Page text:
From poison candy to prowling predators, we keep confusing Halloween’s “spookiness” with actual dangers to our kids. Having scared ourselves to death, we then insist on making the the day ever more supervised. How far overboard can we go? Here’s a wonderful piece by Anat Rubin at The Marshall Project, titled, “This badddahnta
is What Happens to Registered Sex Offenders on Halloween“:
Before the sun sets on Halloween, Allen O’Shea will make his way to the local courthouse in Gaston County, North Carolina, where he will remain for several hours under the watchful eye of law enforcement until trick-or-treating has ended.
This will be O’Shea’s first Halloween as a registered sex offender, a label he earned after having consensual sex with a 15-year-old girl when he was 19. He admits he was wrong. Still, being held in custody because costumed children are walking the streets asking for candy strikes him as absurd.
“My crime had nothing to do with kids,” he said. “I made a 19-year-old mistake. I didn’t go and molest a 5-year-old, and I’m being treated as someone who did.”
The consequences of ending up on a state sex offender registry are harsh, making it extremely difficult to find a job or even a place to live. But on no day is the fallout stranger than it is on Halloween.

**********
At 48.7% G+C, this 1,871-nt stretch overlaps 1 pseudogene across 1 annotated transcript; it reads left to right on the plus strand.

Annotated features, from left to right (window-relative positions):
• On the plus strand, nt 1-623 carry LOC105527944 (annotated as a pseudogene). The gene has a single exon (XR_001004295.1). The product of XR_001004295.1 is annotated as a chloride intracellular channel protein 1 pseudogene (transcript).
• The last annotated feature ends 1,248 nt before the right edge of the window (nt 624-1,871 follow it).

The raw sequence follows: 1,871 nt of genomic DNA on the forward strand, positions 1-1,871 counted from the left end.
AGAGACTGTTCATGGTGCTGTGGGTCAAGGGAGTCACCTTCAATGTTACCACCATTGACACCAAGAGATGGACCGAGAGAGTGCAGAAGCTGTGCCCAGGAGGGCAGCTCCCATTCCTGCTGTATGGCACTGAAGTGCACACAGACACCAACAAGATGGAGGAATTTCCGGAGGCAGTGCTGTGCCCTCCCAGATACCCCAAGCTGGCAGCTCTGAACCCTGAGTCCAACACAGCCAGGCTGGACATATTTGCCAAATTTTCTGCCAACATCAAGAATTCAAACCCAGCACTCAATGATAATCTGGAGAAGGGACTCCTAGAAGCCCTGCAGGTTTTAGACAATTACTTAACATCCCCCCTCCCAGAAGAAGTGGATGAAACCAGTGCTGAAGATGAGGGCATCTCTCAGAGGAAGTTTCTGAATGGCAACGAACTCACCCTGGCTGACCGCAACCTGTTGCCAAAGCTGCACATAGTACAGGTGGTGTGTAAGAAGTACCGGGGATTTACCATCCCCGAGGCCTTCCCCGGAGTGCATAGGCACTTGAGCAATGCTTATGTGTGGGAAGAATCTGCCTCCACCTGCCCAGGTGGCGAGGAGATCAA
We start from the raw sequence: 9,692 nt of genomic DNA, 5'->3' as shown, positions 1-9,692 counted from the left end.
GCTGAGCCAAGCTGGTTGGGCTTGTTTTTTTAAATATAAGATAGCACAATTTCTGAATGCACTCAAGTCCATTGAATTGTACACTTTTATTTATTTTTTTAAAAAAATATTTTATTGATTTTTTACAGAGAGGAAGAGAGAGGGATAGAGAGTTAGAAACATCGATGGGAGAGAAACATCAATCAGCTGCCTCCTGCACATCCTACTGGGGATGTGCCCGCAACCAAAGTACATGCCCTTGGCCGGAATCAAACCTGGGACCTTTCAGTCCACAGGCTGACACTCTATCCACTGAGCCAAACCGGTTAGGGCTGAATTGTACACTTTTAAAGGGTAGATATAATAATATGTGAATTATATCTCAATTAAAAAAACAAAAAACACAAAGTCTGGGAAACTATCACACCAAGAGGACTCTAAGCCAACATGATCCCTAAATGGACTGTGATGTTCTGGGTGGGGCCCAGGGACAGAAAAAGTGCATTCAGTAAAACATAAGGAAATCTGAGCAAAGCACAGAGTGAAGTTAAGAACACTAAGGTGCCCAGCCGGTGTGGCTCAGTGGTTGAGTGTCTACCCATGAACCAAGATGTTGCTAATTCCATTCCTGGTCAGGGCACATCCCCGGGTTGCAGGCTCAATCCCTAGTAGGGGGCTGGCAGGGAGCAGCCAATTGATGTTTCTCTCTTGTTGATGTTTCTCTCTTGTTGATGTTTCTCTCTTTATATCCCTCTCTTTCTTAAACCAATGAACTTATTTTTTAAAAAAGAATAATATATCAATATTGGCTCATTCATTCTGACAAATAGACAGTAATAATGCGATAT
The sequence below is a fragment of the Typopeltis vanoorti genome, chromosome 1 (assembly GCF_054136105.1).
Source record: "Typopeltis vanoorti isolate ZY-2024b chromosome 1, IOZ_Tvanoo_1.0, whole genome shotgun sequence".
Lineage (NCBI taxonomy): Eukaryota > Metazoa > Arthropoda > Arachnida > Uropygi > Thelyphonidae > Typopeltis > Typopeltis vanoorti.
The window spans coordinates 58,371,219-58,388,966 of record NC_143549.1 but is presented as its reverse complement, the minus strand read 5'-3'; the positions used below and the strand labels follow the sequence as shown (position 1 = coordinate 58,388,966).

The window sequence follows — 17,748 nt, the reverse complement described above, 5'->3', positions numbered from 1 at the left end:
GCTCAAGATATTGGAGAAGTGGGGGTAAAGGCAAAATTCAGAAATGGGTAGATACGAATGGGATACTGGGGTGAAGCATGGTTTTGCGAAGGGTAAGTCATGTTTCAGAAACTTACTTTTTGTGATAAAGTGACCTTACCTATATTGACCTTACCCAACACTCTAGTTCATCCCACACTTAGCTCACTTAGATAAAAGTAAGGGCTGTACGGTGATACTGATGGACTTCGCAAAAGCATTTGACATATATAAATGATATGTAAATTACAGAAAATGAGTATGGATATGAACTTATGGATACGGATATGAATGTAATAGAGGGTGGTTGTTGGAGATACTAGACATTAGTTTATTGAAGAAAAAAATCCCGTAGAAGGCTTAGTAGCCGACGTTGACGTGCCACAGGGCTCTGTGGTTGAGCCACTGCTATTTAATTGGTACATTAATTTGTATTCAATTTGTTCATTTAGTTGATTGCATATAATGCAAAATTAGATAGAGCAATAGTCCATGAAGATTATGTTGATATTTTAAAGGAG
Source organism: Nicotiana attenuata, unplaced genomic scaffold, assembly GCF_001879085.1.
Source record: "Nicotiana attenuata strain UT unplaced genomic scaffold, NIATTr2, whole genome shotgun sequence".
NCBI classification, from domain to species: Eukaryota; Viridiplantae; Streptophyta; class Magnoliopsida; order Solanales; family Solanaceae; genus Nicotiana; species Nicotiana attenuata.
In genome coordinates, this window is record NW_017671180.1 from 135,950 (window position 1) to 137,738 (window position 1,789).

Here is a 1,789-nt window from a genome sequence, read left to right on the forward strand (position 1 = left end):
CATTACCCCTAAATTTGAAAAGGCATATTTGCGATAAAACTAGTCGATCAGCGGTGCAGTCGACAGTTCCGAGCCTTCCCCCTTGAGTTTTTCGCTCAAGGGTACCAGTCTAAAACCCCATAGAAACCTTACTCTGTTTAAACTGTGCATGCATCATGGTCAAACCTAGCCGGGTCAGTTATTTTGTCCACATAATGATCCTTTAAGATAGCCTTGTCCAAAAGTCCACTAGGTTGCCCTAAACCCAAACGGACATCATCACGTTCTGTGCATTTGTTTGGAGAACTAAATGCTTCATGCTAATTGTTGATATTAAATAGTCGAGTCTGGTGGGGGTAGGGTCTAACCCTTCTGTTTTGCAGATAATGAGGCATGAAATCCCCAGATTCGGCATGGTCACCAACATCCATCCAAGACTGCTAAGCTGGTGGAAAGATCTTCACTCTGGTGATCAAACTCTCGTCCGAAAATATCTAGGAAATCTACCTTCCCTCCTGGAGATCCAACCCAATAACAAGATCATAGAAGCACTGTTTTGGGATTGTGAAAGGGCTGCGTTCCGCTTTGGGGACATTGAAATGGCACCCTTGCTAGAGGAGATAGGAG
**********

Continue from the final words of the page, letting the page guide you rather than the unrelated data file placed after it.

Despite research showing no evidence that children are at greater risk of experiencing sex abuse on Halloween than on any other day, states and localities around the country impose severe restrictions on registered sex offenders during the holiday.
Some — including parts of Virginia, Georgia, Delaware and Texas — require sex offenders on probation or parole report to designated locations. Others — such as Missouri, Florida and Nevada — direct some offenders to post signs on their doors that say, “No candy or treats at this residence.” Broader restrictions in most states direct people on the registry to keep their lights off to deter trick-or-treaters and stay away from children in costumes in their neighborhood or at the local mall.
When the complete and documented absence of risk matters not ONE WHIT to lawmakers and law enforcement, there IS no rule of law. Only superstition, prejudice and fear. Which means people are being rounded up by the cops for no reason at all.
But that’s not the message families hear in the weeks before Oct. 31, when articles with headlines such as “Homes to Watch Out for This Halloween,” which run the addresses of local registered sex offenders, are common.
And then Rubin reminds us of the stark reality of our sex offender laws — overkill is the name of the game the rest of the year, too:
For O’Shea and other people on sex offender registries, giving up Halloween isn’t their biggest concern but only a more bizarre example of some of the restrictions they face each day. The terms of O’Shea’s probation prevent him from interacting with children, including his 11-year-old half-brother and 14-year-old step-sister.
“I can’t go to a restaurant near a Chuck E. Cheese,” O’Shea said. “If I go to Wal-Mart, I can’t go anywhere near the toy section. I can’t go to the mall either, because the mall here has an area where the kids play while the parents are shopping.”
“But the most difficult thing is I can’t see my brother and sister,” O’Shea said.
Taking away basic human rights from a teen who had sex with another teen? THAT is beyond scary. – L